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  • Lena Mäder

A short Interview with Burkina Faso:

In your speech you clearly represented the opinion, that the respective data must be given voluntarily. But the less information is given (e.g., soil analysis), the higher the loss of quality of AI.

That is true, but we want to counteract that. If you give data, you also have the option of the data being processed into improvements for your motives or fertilization of your soil. Furthermore, the handing out of the data should be combined with financial incentives, especially in developing countries you could give them money in exchange for data. These would be quite viable points in the eyes of the delegation of Burkina Faso and if you don’t contribute you don’t get the answers. Only by contributing to the set of data you’ll be able to gain knowledge out of it.

How do you guarantee that each an everyone gets the same quality of data, especially since lots of them don’t own a Smartphone or have access to the internet?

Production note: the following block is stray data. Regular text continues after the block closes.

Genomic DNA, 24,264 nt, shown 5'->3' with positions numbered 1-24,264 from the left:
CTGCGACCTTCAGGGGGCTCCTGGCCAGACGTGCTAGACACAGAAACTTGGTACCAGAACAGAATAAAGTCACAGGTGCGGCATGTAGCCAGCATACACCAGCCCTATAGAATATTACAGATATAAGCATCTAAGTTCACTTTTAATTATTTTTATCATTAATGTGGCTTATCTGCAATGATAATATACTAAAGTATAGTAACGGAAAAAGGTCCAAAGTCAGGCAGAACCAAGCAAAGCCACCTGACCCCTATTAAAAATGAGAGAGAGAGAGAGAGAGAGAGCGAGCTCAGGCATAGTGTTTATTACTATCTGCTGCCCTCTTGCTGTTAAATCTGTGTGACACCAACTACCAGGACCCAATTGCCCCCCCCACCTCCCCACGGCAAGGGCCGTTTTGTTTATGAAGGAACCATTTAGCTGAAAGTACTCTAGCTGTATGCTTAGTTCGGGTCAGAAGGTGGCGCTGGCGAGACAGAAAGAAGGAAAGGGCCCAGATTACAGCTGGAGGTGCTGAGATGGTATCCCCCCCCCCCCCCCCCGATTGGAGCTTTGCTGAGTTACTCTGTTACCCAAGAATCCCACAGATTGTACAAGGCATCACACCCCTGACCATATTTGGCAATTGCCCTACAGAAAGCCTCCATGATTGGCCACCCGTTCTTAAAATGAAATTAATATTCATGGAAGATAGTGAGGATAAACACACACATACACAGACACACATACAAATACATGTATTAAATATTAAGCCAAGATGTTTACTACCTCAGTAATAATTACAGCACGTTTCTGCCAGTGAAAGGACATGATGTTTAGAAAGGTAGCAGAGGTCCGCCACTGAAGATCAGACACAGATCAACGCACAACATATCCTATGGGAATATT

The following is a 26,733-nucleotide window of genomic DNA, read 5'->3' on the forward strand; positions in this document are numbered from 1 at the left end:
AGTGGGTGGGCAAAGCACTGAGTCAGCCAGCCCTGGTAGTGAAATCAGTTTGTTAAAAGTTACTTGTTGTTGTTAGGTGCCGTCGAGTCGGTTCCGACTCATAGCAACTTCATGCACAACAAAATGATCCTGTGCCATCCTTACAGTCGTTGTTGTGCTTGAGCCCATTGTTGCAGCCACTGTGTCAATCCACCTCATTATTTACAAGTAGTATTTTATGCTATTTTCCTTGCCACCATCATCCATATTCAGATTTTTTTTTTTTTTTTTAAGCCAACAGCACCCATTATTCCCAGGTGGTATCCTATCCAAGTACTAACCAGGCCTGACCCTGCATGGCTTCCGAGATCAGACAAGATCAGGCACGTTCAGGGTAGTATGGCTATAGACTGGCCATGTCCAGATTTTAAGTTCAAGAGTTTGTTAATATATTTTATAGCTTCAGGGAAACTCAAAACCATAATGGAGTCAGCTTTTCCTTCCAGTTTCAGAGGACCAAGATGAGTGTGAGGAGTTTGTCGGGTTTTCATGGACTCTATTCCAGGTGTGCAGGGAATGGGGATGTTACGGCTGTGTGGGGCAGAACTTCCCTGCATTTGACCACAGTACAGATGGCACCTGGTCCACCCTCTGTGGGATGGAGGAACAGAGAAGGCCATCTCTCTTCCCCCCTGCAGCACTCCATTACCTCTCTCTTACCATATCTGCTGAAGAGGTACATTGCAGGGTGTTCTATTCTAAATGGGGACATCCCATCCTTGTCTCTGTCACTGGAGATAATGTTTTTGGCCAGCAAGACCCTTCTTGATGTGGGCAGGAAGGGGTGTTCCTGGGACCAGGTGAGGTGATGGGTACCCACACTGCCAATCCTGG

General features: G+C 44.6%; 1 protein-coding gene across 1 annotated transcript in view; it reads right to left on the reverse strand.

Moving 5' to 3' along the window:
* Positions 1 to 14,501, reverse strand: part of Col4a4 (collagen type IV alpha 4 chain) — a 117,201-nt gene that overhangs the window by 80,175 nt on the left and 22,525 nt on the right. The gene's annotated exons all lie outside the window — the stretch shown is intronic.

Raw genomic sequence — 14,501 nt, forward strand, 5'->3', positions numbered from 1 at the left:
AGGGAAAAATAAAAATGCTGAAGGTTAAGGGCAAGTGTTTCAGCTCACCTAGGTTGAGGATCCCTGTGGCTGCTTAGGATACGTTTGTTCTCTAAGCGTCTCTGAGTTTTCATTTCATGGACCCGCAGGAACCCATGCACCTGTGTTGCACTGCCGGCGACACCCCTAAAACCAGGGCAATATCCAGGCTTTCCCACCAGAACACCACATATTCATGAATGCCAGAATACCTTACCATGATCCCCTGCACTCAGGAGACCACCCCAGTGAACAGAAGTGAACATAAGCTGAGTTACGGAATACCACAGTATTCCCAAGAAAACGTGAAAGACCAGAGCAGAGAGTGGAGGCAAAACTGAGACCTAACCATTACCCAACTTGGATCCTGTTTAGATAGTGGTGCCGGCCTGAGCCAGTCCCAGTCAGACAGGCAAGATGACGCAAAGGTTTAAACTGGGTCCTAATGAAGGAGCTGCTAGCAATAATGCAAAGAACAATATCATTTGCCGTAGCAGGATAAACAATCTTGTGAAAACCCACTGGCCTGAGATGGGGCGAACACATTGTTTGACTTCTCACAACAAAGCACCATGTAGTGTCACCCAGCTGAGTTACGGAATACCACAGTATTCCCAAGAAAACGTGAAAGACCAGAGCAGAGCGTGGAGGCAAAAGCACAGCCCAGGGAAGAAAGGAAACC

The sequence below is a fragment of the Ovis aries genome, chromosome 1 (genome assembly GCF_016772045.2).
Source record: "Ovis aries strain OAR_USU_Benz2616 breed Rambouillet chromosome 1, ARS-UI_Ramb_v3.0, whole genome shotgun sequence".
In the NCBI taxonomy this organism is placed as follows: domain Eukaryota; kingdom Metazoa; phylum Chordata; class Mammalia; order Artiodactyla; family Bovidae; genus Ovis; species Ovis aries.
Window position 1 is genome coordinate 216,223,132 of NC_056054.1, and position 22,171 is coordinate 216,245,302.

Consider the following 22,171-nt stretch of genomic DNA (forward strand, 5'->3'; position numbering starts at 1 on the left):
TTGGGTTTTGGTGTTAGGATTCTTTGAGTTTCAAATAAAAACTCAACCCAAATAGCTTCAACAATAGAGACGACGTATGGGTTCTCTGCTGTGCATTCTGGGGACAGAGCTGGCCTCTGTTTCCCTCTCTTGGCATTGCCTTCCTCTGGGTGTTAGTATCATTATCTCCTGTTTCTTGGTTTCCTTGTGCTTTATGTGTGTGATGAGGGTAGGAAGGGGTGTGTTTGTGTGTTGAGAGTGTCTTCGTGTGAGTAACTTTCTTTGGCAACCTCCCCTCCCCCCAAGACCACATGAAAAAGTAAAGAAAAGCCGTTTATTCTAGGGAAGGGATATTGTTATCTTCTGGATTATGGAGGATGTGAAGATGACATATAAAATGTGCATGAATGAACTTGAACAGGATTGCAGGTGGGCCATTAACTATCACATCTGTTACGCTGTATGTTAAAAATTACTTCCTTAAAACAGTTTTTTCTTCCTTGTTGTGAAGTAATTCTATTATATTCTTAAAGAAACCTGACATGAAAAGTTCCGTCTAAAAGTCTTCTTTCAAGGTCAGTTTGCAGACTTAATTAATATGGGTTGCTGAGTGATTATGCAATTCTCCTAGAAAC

That is one of the most critical points in the entire discussion we guess. There are several solutions. One of the most pressing issues is the lack of an infrastructure there, so therefore measurements with the precision that is required are not able to be taken right now. Also, there might be some private corporation that will do this analysis maybe by incentivizing them with a profit sponsored by funds from this committee for example in order for them to deliver the technology and then collect the data.

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